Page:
How the Hotel Group Hackers Benefited From Weak Passwords

The hackers have spoken up to explain their hack of the huge hotel group: "We don't feel guilty, really."
Adam Rowe

One of the biggest hotel groups in the world recently suffered a cyberattack, losing vast swathes of data. Now, we know more details: The hackers say they are a couple from Vietnam, and that they were able to access the group's databases with the particularly weak password “Qwerty1234.”

The hackers had tried and failed to pull off a ransomware attack that would have locked away the hotel group's data. If they'd been successful, it would have been a huge coup, given the 6,000 hotels owned by Intercontinental Hotels Group (IHG), which include familar names like Holiday Inn, Crowne Plaza, and Regent.

When the ransomware approach failed, the couple pivoted to a more destructive path: Burning it all down with a wiper attack to permanently destroy the hotel group's data.

Hotel Hackers Destroyed Data for “Fun”

The inside information comes from the hackers, who called themselves “TeaPea.” They reached out to the BBC through the encrypted messaging app Telegram, including screenshots of their efforts for verification, which IHG has confirmed are genuine.

“Our attack was originally planned to be a ransomware but the company's IT team kept isolating servers before we had a chance to deploy it, so we thought to have some funny [sic]. We did a wiper attack instead,” one of the hackers explained.

The name “wiper” refers to the concept of wiping a hard drive, irreversably erasing the data on it, although a wiper attack itself can refer to any malicious software that's designed to destroy data.

The Bonnie-and-Clyde hackers also let the BBC in on their guilt, or lack thereof, citing depressed wages in their country as a motivation for their turn to cyber crime:

“We don't feel guilty, really. We prefer to have a legal job here in Vietnam but the wage is average $300 per month. I'm sure our hack won't hurt the company a lot.”

How to Stay Safe From Ransomware and Wiper Attacks

It's hard to overstate how large an issue ransomware is for businesses around the globe in 2022. This style of cyberattack has made up a whopping 70% of all cyberattacks that have been reported across the past 12 months, according to recent report.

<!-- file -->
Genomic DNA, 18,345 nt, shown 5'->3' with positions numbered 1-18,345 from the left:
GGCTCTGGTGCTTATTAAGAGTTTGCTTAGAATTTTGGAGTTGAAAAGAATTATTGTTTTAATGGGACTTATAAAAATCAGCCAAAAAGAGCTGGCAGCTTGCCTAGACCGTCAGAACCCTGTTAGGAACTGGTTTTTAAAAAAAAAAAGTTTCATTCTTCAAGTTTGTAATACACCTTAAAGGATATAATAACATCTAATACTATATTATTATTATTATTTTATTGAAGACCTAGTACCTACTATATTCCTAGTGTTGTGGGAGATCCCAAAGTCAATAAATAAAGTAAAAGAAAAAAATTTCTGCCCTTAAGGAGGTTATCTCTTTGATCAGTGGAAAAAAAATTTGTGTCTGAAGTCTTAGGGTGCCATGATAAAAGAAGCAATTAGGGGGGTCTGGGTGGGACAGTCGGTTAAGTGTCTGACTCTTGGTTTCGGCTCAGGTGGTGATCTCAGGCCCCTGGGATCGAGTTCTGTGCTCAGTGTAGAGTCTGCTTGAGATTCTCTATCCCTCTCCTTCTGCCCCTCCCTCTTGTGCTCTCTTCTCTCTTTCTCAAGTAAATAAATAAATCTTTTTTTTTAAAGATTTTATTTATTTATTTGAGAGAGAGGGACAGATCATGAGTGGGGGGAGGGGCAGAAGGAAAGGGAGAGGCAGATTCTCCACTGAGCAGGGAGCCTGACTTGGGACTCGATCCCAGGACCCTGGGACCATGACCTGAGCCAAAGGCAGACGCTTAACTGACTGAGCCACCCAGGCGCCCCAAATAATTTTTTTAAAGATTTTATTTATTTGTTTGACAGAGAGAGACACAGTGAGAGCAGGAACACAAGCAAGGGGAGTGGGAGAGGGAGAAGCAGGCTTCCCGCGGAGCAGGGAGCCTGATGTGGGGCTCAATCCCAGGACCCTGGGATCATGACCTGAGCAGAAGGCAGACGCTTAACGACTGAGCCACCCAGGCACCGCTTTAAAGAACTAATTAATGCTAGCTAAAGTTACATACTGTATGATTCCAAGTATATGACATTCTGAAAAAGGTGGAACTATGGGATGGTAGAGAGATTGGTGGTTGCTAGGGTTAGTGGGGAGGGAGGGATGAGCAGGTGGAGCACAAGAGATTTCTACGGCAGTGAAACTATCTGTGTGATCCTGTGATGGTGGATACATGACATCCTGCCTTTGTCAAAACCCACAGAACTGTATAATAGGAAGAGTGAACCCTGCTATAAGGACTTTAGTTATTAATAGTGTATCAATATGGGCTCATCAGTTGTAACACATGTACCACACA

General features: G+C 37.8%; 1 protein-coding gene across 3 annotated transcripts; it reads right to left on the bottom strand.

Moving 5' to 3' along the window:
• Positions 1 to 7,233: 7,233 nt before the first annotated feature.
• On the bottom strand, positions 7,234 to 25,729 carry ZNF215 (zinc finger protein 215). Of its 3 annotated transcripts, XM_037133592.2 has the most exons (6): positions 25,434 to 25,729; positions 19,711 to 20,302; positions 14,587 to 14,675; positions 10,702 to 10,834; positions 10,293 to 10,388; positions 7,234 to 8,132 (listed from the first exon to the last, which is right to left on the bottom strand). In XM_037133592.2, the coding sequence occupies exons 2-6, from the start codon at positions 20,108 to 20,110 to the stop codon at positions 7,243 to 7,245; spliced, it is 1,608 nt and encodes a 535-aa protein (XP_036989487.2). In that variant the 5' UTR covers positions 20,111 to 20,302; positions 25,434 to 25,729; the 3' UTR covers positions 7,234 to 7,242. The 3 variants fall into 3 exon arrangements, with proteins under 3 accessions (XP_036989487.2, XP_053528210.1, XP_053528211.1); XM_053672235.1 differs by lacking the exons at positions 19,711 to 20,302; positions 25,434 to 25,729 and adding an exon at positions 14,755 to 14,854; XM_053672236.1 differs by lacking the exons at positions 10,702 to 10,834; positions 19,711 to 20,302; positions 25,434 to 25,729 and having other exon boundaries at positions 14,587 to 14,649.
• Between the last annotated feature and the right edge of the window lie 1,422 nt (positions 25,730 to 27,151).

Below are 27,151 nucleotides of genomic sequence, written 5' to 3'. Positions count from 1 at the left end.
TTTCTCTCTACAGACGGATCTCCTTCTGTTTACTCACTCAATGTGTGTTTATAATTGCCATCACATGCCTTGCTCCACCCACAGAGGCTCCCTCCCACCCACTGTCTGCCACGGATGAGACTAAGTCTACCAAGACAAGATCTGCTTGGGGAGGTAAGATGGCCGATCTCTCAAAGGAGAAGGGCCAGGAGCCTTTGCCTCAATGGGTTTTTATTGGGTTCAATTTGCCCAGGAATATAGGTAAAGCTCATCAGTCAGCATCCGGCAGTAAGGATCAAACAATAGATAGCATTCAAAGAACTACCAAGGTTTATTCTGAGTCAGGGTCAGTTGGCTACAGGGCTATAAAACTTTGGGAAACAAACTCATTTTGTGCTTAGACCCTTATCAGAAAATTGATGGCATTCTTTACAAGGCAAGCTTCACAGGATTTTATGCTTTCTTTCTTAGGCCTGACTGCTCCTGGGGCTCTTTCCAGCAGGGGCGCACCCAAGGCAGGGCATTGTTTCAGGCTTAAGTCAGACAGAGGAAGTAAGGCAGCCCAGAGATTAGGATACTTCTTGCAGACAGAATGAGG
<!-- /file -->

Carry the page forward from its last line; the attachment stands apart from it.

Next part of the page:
As Tech.co Content Manager Jade Artry noted while covering that report, one of the takeaways is that attackers tend to look for weak links when scouting for potential victims:

“Attackers, it said, are particularly ‘opportunistic' and will scan the internet in search of systems where they might leverage specific vulnerabilities, making businesses with weaker internet facing defenses all the more vulnerable.”

In other words, the bad actors behind ransomware attacks aren't necessarily hardened master criminals themselves; they're just biding their time until they spot an opportunity. And as the IHG hackers prove, sometimes that opportunity is as obvious as QWERTY1234.

The right password management tool could have stopped the hackers from accessing the IHG database, as it would have suggested a far more complex password, which users wouldn't have needed to remember all on their own.

Tech services may phase out passwords entirely in the near future, largely due to security breaches like this. Until then, your business should check that its passwords aren't the most crackable ones around.

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Adam is a writer at Tech.co and has worked as a tech writer, blogger and copy editor for more than a decade. He's also a Forbes Contributor on the publishing industry, for which he was named a Digital Book World 2018 award finalist. His work has appeared in publications including Popular Mechanics and IDG Connect, and he has an art history book on 1970s sci-fi coming out from Abrams Books in 2022. In the meantime, he's hunting own the latest news on VPNs, POS systems, and the future of tech.

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